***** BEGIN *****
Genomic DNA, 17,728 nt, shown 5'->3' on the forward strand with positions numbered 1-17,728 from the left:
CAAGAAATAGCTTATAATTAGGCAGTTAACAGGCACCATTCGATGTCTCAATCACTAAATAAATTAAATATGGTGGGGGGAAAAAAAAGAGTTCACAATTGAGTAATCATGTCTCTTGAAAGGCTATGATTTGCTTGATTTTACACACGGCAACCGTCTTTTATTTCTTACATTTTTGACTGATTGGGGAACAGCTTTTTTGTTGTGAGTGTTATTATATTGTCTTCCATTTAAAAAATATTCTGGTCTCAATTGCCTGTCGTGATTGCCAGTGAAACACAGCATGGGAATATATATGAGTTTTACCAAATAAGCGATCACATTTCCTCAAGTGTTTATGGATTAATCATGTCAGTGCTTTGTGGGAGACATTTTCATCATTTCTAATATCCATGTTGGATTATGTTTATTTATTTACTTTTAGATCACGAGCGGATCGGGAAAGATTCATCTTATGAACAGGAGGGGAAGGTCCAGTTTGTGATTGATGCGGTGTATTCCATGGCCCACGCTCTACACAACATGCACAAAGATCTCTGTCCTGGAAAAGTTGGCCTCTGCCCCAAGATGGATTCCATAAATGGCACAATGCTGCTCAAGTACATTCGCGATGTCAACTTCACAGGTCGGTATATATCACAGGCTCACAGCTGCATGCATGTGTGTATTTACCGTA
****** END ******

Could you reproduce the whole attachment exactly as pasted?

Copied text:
Genomic DNA, 17,728 nt, shown 5'->3' on the forward strand with positions numbered 1-17,728 from the left:
CAAGAAATAGCTTATAATTAGGCAGTTAACAGGCACCATTCGATGTCTCAATCACTAAATAAATTAAATATGGTGGGGGGAAAAAAAAGAGTTCACAATTGAGTAATCATGTCTCTTGAAAGGCTATGATTTGCTTGATTTTACACACGGCAACCGTCTTTTATTTCTTACATTTTTGACTGATTGGGGAACAGCTTTTTTGTTGTGAGTGTTATTATATTGTCTTCCATTTAAAAAATATTCTGGTCTCAATTGCCTGTCGTGATTGCCAGTGAAACACAGCATGGGAATATATATGAGTTTTACCAAATAAGCGATCACATTTCCTCAAGTGTTTATGGATTAATCATGTCAGTGCTTTGTGGGAGACATTTTCATCATTTCTAATATCCATGTTGGATTATGTTTATTTATTTACTTTTAGATCACGAGCGGATCGGGAAAGATTCATCTTATGAACAGGAGGGGAAGGTCCAGTTTGTGATTGATGCGGTGTATTCCATGGCCCACGCTCTACACAACATGCACAAAGATCTCTGTCCTGGAAAAGTTGGCCTCTGCCCCAAGATGGATTCCATAAATGGCACAATGCTGCTCAAGTACATTCGCGATGTCAACTTCACAGGTCGGTATATATCACAGGCTCACAGCTGCATGCATGTGTGTATTTACCGTA